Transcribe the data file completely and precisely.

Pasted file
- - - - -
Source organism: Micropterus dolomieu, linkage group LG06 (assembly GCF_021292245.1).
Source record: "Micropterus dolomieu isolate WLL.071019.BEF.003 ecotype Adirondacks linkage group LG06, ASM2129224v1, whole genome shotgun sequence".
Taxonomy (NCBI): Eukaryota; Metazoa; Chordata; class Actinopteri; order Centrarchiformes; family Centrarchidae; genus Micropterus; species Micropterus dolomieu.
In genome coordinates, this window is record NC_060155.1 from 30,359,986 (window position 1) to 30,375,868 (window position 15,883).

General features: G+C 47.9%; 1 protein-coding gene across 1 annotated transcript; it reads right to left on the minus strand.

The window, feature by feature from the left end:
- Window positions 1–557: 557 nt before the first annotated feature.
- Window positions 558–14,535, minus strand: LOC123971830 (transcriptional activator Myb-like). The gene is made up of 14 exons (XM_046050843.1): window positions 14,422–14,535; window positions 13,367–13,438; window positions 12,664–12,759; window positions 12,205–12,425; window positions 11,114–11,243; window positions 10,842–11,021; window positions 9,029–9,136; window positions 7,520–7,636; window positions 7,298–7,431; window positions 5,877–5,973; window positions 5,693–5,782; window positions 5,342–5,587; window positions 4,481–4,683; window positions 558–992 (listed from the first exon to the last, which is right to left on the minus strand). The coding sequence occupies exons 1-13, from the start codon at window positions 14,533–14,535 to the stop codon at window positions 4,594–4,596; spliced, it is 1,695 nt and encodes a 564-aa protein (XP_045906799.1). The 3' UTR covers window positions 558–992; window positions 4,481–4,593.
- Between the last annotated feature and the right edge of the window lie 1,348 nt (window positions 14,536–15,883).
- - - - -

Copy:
Source organism: Micropterus dolomieu, linkage group LG06 (assembly GCF_021292245.1).
Source record: "Micropterus dolomieu isolate WLL.071019.BEF.003 ecotype Adirondacks linkage group LG06, ASM2129224v1, whole genome shotgun sequence".
Taxonomy (NCBI): Eukaryota; Metazoa; Chordata; class Actinopteri; order Centrarchiformes; family Centrarchidae; genus Micropterus; species Micropterus dolomieu.
In genome coordinates, this window is record NC_060155.1 from 30,359,986 (window position 1) to 30,375,868 (window position 15,883).

General features: G+C 47.9%; 1 protein-coding gene across 1 annotated transcript; it reads right to left on the minus strand.

The window, feature by feature from the left end:
- Window positions 1–557: 557 nt before the first annotated feature.
- Window positions 558–14,535, minus strand: LOC123971830 (transcriptional activator Myb-like). The gene is made up of 14 exons (XM_046050843.1): window positions 14,422–14,535; window positions 13,367–13,438; window positions 12,664–12,759; window positions 12,205–12,425; window positions 11,114–11,243; window positions 10,842–11,021; window positions 9,029–9,136; window positions 7,520–7,636; window positions 7,298–7,431; window positions 5,877–5,973; window positions 5,693–5,782; window positions 5,342–5,587; window positions 4,481–4,683; window positions 558–992 (listed from the first exon to the last, which is right to left on the minus strand). The coding sequence occupies exons 1-13, from the start codon at window positions 14,533–14,535 to the stop codon at window positions 4,594–4,596; spliced, it is 1,695 nt and encodes a 564-aa protein (XP_045906799.1). The 3' UTR covers window positions 558–992; window positions 4,481–4,593.
- Between the last annotated feature and the right edge of the window lie 1,348 nt (window positions 14,536–15,883).